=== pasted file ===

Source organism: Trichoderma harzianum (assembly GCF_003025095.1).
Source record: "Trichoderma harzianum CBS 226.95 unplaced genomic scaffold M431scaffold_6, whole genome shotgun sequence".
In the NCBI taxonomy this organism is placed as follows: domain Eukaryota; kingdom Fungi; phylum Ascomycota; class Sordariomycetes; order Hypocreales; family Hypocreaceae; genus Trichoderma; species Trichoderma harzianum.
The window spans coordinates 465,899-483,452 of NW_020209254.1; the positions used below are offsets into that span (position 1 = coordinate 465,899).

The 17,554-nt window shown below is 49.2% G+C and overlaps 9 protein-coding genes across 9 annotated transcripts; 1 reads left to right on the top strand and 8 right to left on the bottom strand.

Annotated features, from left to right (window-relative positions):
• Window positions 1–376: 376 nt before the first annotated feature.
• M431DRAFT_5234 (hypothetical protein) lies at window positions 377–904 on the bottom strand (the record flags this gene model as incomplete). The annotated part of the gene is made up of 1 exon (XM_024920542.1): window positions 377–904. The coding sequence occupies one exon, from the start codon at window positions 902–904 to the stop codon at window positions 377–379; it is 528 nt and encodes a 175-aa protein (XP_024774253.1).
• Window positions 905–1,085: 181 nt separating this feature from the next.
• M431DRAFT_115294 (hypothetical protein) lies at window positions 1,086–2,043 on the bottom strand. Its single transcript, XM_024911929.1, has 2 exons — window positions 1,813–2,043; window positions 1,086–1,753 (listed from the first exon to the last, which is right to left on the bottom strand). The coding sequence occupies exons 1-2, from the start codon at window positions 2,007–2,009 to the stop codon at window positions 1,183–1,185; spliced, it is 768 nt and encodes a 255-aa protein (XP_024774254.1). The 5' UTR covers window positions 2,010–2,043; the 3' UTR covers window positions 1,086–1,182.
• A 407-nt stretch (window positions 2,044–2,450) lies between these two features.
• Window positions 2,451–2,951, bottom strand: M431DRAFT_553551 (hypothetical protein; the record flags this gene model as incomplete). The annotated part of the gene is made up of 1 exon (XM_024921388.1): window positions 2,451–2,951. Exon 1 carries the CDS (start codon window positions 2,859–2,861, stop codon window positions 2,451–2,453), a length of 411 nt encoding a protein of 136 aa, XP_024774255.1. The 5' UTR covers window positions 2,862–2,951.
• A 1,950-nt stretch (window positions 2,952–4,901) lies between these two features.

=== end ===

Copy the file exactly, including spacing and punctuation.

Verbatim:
Source organism: Trichoderma harzianum (assembly GCF_003025095.1).
Source record: "Trichoderma harzianum CBS 226.95 unplaced genomic scaffold M431scaffold_6, whole genome shotgun sequence".
In the NCBI taxonomy this organism is placed as follows: domain Eukaryota; kingdom Fungi; phylum Ascomycota; class Sordariomycetes; order Hypocreales; family Hypocreaceae; genus Trichoderma; species Trichoderma harzianum.
The window spans coordinates 465,899-483,452 of NW_020209254.1; the positions used below are offsets into that span (position 1 = coordinate 465,899).

The 17,554-nt window shown below is 49.2% G+C and overlaps 9 protein-coding genes across 9 annotated transcripts; 1 reads left to right on the top strand and 8 right to left on the bottom strand.

Annotated features, from left to right (window-relative positions):
• Window positions 1–376: 376 nt before the first annotated feature.
• M431DRAFT_5234 (hypothetical protein) lies at window positions 377–904 on the bottom strand (the record flags this gene model as incomplete). The annotated part of the gene is made up of 1 exon (XM_024920542.1): window positions 377–904. The coding sequence occupies one exon, from the start codon at window positions 902–904 to the stop codon at window positions 377–379; it is 528 nt and encodes a 175-aa protein (XP_024774253.1).
• Window positions 905–1,085: 181 nt separating this feature from the next.
• M431DRAFT_115294 (hypothetical protein) lies at window positions 1,086–2,043 on the bottom strand. Its single transcript, XM_024911929.1, has 2 exons — window positions 1,813–2,043; window positions 1,086–1,753 (listed from the first exon to the last, which is right to left on the bottom strand). The coding sequence occupies exons 1-2, from the start codon at window positions 2,007–2,009 to the stop codon at window positions 1,183–1,185; spliced, it is 768 nt and encodes a 255-aa protein (XP_024774254.1). The 5' UTR covers window positions 2,010–2,043; the 3' UTR covers window positions 1,086–1,182.
• A 407-nt stretch (window positions 2,044–2,450) lies between these two features.
• Window positions 2,451–2,951, bottom strand: M431DRAFT_553551 (hypothetical protein; the record flags this gene model as incomplete). The annotated part of the gene is made up of 1 exon (XM_024921388.1): window positions 2,451–2,951. Exon 1 carries the CDS (start codon window positions 2,859–2,861, stop codon window positions 2,451–2,453), a length of 411 nt encoding a protein of 136 aa, XP_024774255.1. The 5' UTR covers window positions 2,862–2,951.
• A 1,950-nt stretch (window positions 2,952–4,901) lies between these two features.